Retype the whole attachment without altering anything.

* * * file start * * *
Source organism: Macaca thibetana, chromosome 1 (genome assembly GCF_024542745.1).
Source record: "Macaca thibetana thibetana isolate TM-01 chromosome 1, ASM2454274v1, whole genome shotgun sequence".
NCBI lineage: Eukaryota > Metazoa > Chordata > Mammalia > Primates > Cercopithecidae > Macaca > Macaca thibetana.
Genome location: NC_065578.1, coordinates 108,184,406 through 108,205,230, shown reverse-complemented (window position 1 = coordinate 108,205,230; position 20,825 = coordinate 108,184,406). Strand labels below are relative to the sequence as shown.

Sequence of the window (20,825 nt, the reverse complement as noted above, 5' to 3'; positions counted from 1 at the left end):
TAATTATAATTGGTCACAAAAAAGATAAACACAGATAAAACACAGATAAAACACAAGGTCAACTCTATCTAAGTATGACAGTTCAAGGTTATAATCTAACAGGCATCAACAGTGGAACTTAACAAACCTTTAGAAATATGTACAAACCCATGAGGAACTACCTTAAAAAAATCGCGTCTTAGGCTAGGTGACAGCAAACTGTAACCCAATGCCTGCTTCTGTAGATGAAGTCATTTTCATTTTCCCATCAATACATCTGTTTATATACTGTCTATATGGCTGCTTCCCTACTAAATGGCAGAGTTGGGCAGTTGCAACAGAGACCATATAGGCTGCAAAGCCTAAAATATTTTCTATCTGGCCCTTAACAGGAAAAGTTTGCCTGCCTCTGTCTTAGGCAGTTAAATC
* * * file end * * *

Source organism: Macaca thibetana, chromosome 1 (genome assembly GCF_024542745.1).
Source record: "Macaca thibetana thibetana isolate TM-01 chromosome 1, ASM2454274v1, whole genome shotgun sequence".
NCBI lineage: Eukaryota > Metazoa > Chordata > Mammalia > Primates > Cercopithecidae > Macaca > Macaca thibetana.
Genome location: NC_065578.1, coordinates 108,184,406 through 108,205,230, shown reverse-complemented (window position 1 = coordinate 108,205,230; position 20,825 = coordinate 108,184,406). Strand labels below are relative to the sequence as shown.

Sequence of the window (20,825 nt, the reverse complement as noted above, 5' to 3'; positions counted from 1 at the left end):
TAATTATAATTGGTCACAAAAAAGATAAACACAGATAAAACACAGATAAAACACAAGGTCAACTCTATCTAAGTATGACAGTTCAAGGTTATAATCTAACAGGCATCAACAGTGGAACTTAACAAACCTTTAGAAATATGTACAAACCCATGAGGAACTACCTTAAAAAAATCGCGTCTTAGGCTAGGTGACAGCAAACTGTAACCCAATGCCTGCTTCTGTAGATGAAGTCATTTTCATTTTCCCATCAATACATCTGTTTATATACTGTCTATATGGCTGCTTCCCTACTAAATGGCAGAGTTGGGCAGTTGCAACAGAGACCATATAGGCTGCAAAGCCTAAAATATTTTCTATCTGGCCCTTAACAGGAAAAGTTTGCCTGCCTCTGTCTTAGGCAGTTAAATC